BURN AFTER READING: 2 ½ STARS
One of the big buzz films from last year’s Toronto International Film Festival was No Country for Old Men from directors Joel and Ethan Coen. After going on to win a load of Academy Awards they returned to TIFF this year but with a much different kind of film. Burn After Reading is a crime caper film that has more to do with their previous films like Raising Arizona than the dark feel of No Country. They call it the third paret of their “idiot trilogy” which began with O Brother Where Art Thou and Intolerable Cruelty.
Set in Washington DC, the film, which stars George Clooney, Brad Pitt and Tilda Swinton, sees a disk containing the memoirs of bitter ex-CIA analyst Osborne Cox (John Malkovich) falling into the hands of two greedy gym employees (Pitt and Frances McDormand) who attempt to sell it, first to Cox then to the Russians. Their plot has far reaching effects, complicating not only their lives but that of philandering Treasury Department employee Harry Pfarrer (Clooney) and his mistress, Cox’s wife Katie (Swinton).
Burn After Reading comes with high expectations. The Coens made their name mixing off-beat comedy with crime stories; Fargo was an Academy Award winner, Raising Arizona redefined quirky and The Big Lebowski is a cult classic. Add to that pedigree an all star cast ripe with Oscar winners and tabloid favorites and you have the makings of a classic Coen Brothers film, right?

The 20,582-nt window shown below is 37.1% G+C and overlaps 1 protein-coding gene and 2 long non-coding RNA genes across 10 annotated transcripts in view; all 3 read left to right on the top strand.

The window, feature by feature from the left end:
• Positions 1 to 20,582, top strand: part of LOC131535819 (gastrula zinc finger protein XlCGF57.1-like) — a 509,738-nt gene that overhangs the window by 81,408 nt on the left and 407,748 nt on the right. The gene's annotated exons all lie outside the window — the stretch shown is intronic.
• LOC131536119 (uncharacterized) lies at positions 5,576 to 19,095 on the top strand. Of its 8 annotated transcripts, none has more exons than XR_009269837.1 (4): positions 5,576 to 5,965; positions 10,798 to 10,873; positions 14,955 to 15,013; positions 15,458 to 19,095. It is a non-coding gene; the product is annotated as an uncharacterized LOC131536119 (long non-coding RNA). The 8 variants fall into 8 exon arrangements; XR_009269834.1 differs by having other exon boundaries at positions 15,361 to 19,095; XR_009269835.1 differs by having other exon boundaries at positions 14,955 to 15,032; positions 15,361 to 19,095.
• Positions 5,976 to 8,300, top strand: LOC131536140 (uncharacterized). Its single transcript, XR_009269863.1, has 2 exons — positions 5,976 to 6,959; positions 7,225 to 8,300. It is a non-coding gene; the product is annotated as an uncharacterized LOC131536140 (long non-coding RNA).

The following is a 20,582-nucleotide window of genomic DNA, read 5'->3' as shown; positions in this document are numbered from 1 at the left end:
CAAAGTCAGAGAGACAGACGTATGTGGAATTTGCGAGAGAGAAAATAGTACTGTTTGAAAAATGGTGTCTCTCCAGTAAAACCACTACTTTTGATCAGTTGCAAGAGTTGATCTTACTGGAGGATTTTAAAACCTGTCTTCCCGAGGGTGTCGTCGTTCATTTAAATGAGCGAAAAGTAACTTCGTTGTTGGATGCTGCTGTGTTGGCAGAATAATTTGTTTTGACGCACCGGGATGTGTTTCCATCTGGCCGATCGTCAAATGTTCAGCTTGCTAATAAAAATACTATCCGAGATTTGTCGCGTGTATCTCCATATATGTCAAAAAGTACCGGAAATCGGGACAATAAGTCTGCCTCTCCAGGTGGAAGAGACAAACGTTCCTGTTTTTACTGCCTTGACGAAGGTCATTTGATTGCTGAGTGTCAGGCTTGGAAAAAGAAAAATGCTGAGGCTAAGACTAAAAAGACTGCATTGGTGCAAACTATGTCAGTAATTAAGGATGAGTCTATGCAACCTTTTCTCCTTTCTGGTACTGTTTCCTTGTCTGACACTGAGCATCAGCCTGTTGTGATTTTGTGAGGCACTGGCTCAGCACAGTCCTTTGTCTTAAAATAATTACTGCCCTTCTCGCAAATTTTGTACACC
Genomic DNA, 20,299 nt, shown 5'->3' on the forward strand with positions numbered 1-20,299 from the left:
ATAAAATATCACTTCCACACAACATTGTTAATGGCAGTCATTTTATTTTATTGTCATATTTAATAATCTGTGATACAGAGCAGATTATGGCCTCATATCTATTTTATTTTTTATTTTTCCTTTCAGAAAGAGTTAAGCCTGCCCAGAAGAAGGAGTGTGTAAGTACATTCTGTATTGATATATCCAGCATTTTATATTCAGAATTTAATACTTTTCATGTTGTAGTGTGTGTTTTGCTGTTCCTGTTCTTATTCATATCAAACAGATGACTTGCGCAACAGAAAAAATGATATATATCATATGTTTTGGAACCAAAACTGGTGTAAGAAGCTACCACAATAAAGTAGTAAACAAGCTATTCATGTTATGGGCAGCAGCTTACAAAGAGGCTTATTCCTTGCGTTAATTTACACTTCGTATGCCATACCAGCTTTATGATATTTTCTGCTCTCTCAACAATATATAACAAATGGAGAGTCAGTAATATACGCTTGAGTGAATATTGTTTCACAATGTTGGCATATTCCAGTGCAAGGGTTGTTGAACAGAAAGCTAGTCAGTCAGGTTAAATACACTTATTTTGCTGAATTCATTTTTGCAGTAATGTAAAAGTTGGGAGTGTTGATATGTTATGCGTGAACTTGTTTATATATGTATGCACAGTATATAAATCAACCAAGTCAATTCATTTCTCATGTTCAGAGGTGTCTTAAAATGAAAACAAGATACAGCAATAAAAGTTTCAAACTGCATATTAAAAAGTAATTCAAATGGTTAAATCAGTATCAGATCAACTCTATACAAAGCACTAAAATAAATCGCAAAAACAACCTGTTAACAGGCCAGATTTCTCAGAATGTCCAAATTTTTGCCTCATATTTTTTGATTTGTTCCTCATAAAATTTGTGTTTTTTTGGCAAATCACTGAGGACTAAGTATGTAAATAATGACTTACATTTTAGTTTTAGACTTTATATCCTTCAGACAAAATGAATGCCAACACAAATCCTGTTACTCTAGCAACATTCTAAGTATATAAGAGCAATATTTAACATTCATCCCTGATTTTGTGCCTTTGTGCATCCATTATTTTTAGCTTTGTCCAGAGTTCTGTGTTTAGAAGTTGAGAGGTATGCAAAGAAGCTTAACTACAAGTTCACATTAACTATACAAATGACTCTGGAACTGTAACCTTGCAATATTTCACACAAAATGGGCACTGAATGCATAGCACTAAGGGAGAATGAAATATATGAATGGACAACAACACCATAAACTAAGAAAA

Unfortunately the answer is “no.”
Burn After Reading has moments of greatness—Pitt makes goofy look good, Swinton is icy perfection and J.K. Simmons as the head of the CIA walks away with the movie—but is less than the sum of its parts.
I know I am about to commit film critic heresy, but I found the film’s overly clever story left me cold. Fargo and Raising Arizona succeeded because the Coens made the audience feel empathy for the lovable—and sometimes not so lovable—losers that populated those films. Burn After Reading, on the other hand, has contempt for all its characters. They are all awful people who more or less deserve their respective fates. What’s lacking is warmth. What’s lacking is compassion. What’s lacking is the magical Coen Brothers touch.
Burn After Reading isn’t a waste of time, but it is middling Coen Brothers.
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